When finances are tight it's not uncommon for companies to start expiring their maintenance contracts, including software maintenance.
As with any maintenance agreement that is allowed to expire, it's important that an organization understand the full implications of their actions so that it is a strategic event rather than a reactionary one. This is a big topic so will cover several postings - check back for more updates or e-mail us with specific questions.
Microsoft has three primary ways for an organization to acquire licensing rights - subscription licensing (Microsoft Desktop Optimization Pack aka MDOP is an example), perpetual licensing (their traditional model where once you buy it you own the rights forever), or perpetual with maintenance (Microsoft Software Assurance aka SA).
Subscription licensing expires at the end of the subscription agreement (unless there is a buy-out option). I'm not going into details on this type for this article.
Perpetual licensing does not expire but also does not have upgrade rights. So again will not be discussed in this article.
Perpetual licensing with Software Assurance includes upgrade rights until the SA expires. When SA expires, your organization is entitled to the latest version of the product which has been released to volume licensing customers. Those licenses then become perpetual licenses but inherit the licensing terms from the agreement under which they were acquired.
For example, a customer who had a full platform Microsoft Enterprise Agreement (which automatically includes SA)which they allowed to expire at the end of May 2010 would walk away with perpetual licenses for the following Microsoft products: Office Professional Plus 2010, Windows Server 2008 Client Access License (CAL), Exchange Server 2010 Standard CAL, SharePoint Server 2010 Standard CAL, System Center Configuration Manager 2007 R2 Client Management License and Windows 7 Enterprise (but be aware of any subscription components, those are not perpetual).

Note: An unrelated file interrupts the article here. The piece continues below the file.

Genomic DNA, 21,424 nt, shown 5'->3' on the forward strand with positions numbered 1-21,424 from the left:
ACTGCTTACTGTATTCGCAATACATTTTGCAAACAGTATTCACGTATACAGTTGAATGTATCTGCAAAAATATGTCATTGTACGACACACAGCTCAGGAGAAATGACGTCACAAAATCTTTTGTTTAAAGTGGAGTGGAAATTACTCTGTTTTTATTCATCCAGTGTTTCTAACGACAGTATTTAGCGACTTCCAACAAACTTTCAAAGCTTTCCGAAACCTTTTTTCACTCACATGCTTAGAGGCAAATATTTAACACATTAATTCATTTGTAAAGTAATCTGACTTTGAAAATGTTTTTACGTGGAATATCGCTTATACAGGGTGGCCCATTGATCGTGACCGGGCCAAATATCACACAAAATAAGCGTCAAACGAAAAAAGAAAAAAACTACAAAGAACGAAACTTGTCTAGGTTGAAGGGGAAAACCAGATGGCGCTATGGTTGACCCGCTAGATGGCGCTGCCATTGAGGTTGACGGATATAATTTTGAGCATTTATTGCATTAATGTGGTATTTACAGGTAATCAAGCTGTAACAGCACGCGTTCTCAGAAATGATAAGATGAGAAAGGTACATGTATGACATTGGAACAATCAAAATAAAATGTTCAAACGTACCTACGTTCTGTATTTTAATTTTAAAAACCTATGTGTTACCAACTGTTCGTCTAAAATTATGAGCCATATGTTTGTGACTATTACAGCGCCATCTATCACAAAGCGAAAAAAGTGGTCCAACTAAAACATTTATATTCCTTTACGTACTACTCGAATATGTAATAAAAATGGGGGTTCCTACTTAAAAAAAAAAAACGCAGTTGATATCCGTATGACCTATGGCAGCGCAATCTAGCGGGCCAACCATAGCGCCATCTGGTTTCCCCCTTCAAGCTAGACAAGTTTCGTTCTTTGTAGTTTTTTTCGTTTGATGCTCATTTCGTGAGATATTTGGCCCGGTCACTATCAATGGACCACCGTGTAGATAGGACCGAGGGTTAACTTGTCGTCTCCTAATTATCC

However; those perpetual licenses will always be restricted to the licensing rights under the Enterprise Agreement (for example, no secondary use rights for Microsoft Office which means if a user has a desktop and a laptop each would require its own license).
While a license is covered under SA, it is at it's most flexible. Consider your future plans prior to allowing SA to expire. A couple of things to think about:
1) Will you be using any of the enhanced functionality of the Microsoft Enterprise CAL Suite?
2) Will you be increasing your server virtualization efforts and will Microsoft Windows Enterprise Server or Microsoft Windows Datacenter edition provide you with a more cost effective solution?
3) Are you licensed under Device CALs when User CALs might be more effective or vice versa - these can only be changed at time of renewal and guess what...you're not renewing. However; now is still the time to push the envelope on this (before expiration) as there are ways of getting this changed as long as you still have active SA.
The first two scenario's would be covered by "Step-up" licenses from lower versions carrying SA. This allows you to leverage the monies you've already spent on the lesser edition by paying a reduced price for the higher edition but can only be completed while you have active SA on the product.
Watch for more to come...or if you're considering walking away from a Microsoft Licensing Agreement talk to us first, it can help you avoid future costs and headaches!